Category Archives: Products liability

Estelle Brosset, ‘Distinguishing between law and science in terms of causation and the hepatitis B vaccine: W v Sanofi Pasteur

Case C-621/15, NW and Others v Sanofi Pasteur MSD and Others, Judgment of the Court of Justice (Second Chamber) of 21 June 2017, EU:C:2017:484. In this preliminary ruling, the Court of Justice, answering the French Supreme Court, ruled that Article 4 of Directive 85/374 on the approximation of the laws, regulations and administrative provisions concerning […]

Howells, Twigg-Flesner and Willett, ‘Protecting the Values of Consumer Law in the Digital Economy: The Case of 3D-Printing’

Abstract The law on consumer goods is currently underpinned to a significant degree by the need ethic (prioritising protection of consumers as vulnerable parties, over business self-interest and consumer self-reliance). This is manifest in strict and quasi-strict liability standards. Notwithstanding 3D-printing innovations, there is a good case for adherence to the need ethic: The risks […]

Bryan Choi, ‘Crashworthy Code’

Abstract Code crashes. Yet for decades, software failures have escaped scrutiny for tort liability. Those halcyon days are numbered: self-driving cars, delivery drones, networked medical devices, and other cyber-physical systems have rekindled interest in understanding how tort law will apply when software errors lead to loss of life or limb. Even after all this time, […]

Yonathan Arbel, ‘Reputation Failure: Market Discipline and Its Limits’

Abstract  Free-market advocates seek to repeal broad swaths of tort, contract, and consumer law, trusting reputation to provide effective market-discipline. Their core belief is that reputation assures honest dealings because a seller reputed to sell inferior goods will lose business. Realizing that, the rational seller will behave honestly in order to maximize profits, thus obviating […]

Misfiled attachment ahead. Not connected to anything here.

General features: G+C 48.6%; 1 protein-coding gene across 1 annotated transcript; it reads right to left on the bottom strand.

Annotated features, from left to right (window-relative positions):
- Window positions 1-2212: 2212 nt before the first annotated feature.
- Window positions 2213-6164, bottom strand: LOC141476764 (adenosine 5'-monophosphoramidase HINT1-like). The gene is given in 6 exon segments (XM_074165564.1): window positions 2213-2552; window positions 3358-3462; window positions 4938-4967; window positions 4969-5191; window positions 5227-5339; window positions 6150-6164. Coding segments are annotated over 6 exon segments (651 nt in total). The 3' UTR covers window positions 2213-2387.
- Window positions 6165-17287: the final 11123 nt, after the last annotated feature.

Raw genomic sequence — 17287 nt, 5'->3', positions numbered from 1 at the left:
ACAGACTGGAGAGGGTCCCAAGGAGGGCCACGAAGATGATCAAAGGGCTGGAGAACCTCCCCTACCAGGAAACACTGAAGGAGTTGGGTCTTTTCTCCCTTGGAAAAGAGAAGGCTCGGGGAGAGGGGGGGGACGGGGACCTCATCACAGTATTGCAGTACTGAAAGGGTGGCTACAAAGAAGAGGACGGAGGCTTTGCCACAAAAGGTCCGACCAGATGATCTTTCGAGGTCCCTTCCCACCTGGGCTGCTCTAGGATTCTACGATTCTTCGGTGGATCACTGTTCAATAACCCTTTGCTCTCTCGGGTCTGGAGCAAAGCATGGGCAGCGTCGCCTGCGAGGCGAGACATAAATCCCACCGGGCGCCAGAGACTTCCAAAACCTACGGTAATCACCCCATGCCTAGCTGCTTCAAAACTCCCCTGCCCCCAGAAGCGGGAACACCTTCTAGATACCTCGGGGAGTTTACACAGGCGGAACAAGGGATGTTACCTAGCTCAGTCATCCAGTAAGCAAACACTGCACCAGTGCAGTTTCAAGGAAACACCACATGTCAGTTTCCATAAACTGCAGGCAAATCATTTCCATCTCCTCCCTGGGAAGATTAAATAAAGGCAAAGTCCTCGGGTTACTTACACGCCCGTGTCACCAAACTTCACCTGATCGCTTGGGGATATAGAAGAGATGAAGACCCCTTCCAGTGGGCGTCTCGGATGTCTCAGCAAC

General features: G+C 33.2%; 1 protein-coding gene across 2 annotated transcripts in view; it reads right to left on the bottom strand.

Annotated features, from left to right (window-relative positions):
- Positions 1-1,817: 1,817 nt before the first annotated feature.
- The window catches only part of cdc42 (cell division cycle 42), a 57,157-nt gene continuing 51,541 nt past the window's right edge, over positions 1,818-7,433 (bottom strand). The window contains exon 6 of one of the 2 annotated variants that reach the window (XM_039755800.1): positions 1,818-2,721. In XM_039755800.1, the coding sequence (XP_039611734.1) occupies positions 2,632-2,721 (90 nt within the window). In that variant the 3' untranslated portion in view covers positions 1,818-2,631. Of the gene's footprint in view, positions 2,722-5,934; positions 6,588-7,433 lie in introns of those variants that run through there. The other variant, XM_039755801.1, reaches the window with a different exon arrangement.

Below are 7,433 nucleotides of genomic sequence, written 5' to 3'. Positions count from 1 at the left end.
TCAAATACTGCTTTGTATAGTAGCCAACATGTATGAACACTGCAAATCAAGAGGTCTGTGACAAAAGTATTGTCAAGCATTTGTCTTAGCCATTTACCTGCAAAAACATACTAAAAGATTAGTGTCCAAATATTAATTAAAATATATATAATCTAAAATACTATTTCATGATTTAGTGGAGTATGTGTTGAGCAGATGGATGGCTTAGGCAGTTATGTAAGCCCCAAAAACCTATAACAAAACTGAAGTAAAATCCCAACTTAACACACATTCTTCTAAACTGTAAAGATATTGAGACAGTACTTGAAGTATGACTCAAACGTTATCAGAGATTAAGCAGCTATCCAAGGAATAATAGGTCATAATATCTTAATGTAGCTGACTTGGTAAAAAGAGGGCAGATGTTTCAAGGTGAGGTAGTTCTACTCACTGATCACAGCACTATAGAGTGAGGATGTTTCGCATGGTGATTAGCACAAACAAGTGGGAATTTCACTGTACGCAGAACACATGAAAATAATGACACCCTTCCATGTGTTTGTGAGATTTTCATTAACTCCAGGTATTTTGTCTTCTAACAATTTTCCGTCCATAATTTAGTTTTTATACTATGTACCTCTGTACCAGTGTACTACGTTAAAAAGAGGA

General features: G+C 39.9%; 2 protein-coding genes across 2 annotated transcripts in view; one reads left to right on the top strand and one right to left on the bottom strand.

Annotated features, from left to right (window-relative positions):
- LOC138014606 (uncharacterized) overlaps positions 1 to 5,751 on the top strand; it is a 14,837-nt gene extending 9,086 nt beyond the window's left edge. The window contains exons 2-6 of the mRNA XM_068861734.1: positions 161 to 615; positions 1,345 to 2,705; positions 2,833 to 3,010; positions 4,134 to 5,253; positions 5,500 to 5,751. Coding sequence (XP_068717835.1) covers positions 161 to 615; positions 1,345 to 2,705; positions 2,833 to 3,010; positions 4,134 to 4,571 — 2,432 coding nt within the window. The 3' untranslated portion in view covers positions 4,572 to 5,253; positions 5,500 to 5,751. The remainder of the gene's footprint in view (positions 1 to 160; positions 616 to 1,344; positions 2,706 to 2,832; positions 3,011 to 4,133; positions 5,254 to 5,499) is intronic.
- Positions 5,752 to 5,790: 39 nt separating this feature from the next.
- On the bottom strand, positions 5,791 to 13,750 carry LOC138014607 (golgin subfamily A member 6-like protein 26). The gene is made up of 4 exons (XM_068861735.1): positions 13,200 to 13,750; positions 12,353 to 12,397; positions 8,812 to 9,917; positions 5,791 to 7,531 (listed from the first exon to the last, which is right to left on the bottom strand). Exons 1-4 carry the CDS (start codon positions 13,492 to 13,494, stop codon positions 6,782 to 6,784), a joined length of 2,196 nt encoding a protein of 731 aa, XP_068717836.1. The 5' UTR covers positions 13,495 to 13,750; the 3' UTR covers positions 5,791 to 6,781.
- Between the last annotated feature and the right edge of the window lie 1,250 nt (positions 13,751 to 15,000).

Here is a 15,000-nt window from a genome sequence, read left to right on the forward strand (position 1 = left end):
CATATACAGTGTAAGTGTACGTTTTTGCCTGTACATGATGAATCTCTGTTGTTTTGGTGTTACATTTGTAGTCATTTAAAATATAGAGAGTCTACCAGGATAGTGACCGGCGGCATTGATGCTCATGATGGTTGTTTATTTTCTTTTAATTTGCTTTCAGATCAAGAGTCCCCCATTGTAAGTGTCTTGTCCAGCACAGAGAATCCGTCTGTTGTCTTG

Michelle Sellwood, ‘The Road to Autonomy’

Abstract This Comment discusses the background of AI and robotics, the technology behind the autonomous vehicle, and the evolution of products liability laws. Part III examines current regulations, the benefits of autonomous technology, and the need for a definitive liability framework. Part IV discusses why current tort liability laws will be ineffective in governing autonomous […]

Brian Haney, ‘The Optimal Agent: The Future of Autonomous Vehicles and Liability Theory’

Abstract Autonomous Vehicles (‘AVs’) are rapidly disrupting a $4 trillion industry. Indeed, the questions surrounding the regulation of AVs are some of the most important that will be answered in the Twenty-first Century. Legislators and scholars have yet to address or even identify some of the most important issues related AV regulation. Instead, legislators and […]

David Body, ‘The legacy of thalidomide’

Introduction This article examines the Thalidomide Litigation, the setting up and work of the Thalidomide Trust and the legacy of Thalidomide over nearly 50 years for personal injury lawyers. The experience of that Litigation, the eventual settlement of claims and the experience of Thalidomiders being supported over the intervening period offers a case study in […]

Matti Urho, ‘Compensation for Drug-Related Injuries’

Abstract The purpose of this article is to answer the following question: What are the qualifications required of a viable compensation scheme for drug-related injuries in the future? To answer this question the no-fault systems in four Nordic states are examined and compared to other systems fully or partially arranged on no-fault principles in Europe […]

Trish O’Sullivan and Kate Tokeley, ‘Consumer Product Failure Causing Personal Injury Under the No-Fault Accident Compensation Scheme in New Zealand – a Let-off for Manufacturers?’

Abstract This article examines how the no-fault accident compensation system in New Zealand operates to relieve manufacturers from liability to consumers for product failures which cause personal injury or death. The state-run accident compensation scheme pays compensation to persons who suffer ‘personal injury by accident’ and bars claims for compensation from the party at fault. […]

‘Robot Liability: How Does it Feel to be Hit by an ePerson?’

“The arrival of robots, autonomous software agents and so-called ‘Internet of Things’-devices challenges existing liability systems. While the operation of legacy products was mostly in the hands of users, autonomous cars and other algorithmic devices will be operated by algorithms that are identical across the whole fleet of products. The ‘behaviour’ of autonomously operated products […]